Finance Minister Mohamed Maait and Planning and Economic Development Minister Hala Al-Said presented the draft FY 2022-23 budget and socio-economic development plan to the House of Representatives in a plenary session on Monday.
In a one-hour statement, Maait described the draft as a revised “crisis” budget. He explained that the new budget was prepared amid difficult global conditions.
“Just as we were recovering from the negative economic impact of the Covid-19 pandemic, we were hit by the global inflationary pressures caused by the Russia-Ukraine crisis as fuel and wheat prices skyrocketed,” Maait said.
Prime Minister Mustafa Madbouli revealed at the end of March that a revised crisis budget was being prepared to prioritise social protection programmes targeting the poor and those on limited-incomes.
Maait vowed that “the government will do its best to weather the crisis and continue to implement economic reforms in order to build a modern and resilient economy capable of standing up to any further shocks.”
The dramatic spike in world food and energy prices, he added, had compelled the government to spend more on subsidies and social protection programmes to cushion their negative effect on the most vulnerable members of society.
Preliminary figures show that allocations to subsidy and social protection programmes will be increased by 11 per cent, reaching LE356 billion in the new 2022-23 budget.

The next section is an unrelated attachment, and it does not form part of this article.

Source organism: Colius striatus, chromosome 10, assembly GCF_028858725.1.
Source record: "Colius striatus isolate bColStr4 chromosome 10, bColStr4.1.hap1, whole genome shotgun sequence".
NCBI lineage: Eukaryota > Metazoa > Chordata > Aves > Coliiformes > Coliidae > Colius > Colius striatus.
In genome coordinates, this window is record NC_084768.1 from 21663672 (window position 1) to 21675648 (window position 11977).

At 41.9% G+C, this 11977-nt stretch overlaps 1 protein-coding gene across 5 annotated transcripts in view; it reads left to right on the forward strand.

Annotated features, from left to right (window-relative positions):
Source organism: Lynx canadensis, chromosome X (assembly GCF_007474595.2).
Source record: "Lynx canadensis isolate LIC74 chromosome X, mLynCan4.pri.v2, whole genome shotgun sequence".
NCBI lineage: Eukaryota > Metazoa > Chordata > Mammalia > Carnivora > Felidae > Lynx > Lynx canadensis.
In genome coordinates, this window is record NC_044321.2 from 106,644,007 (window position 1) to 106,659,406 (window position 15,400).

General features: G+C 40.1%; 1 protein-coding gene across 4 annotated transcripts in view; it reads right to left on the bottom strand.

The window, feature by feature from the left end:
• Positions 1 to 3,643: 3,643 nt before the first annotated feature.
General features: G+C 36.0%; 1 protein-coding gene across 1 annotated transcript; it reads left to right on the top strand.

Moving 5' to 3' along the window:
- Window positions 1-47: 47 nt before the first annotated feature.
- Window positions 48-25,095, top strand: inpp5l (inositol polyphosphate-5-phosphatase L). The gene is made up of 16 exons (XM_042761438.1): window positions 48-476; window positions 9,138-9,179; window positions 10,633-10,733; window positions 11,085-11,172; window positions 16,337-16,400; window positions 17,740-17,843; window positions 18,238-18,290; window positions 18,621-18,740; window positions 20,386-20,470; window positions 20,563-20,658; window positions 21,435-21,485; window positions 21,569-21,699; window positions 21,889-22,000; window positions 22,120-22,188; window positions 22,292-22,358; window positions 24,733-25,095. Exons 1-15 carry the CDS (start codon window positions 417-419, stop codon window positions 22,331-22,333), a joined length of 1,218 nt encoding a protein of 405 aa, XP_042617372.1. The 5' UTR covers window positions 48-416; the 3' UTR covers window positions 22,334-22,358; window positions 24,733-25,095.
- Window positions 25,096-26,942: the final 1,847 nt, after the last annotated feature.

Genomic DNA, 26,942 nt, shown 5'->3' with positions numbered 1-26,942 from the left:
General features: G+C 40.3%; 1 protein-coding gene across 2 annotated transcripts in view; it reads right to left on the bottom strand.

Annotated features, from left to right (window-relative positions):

According to the draft 2022-23 budget report, “fuel subsidies will be increased from LE18.4 billion to LE28.9 billion, while food subsidies, which cover bread and basic food commodities for 71 million citizens holding ration cards, will climb from LE87.2 billion to LE90 billion.”
Funding for social protection programmes, which include social insurance and the Takaful and Karama initiatives, will be increased by LE3 billion to LE22 billion and cover four million families.
Maait also said the budgetary allocations for public sector salaries will increase by LE43 billion to reach LE400 billion, revealing “the increase was ordered by President Abdel-Fattah Al-Sisi to improve the financial position of 4.5 million state employees.”
Despite severe pressure on the budget, spending on healthcare will increase by LE34.4 billion to reach LE321 billion, and on pre-university education by LE61 billion to reach LE317 billion. Higher education will also receive more government support, with the allocation due to rise by LE27.1 billion to reach LE159.2 billion, while spending on scientific research will increase by LE15.2 billion to LE79.3 billion.
While the revised budget targets a 20 per cent increase in tax revenues, spending commitments mean the budget deficit will increase to LE553 billion, up from LE475 billion in FY 2021-22.
Maait also said that the government had been forced to ask parliament to approve an additional allocation of LE6 billion in the current 2021-22 budget in order to cover the increased cost of debt servicing as a result of the Ukraine war and the Central Bank of Egypt’s decision to devalue the Egyptian pound.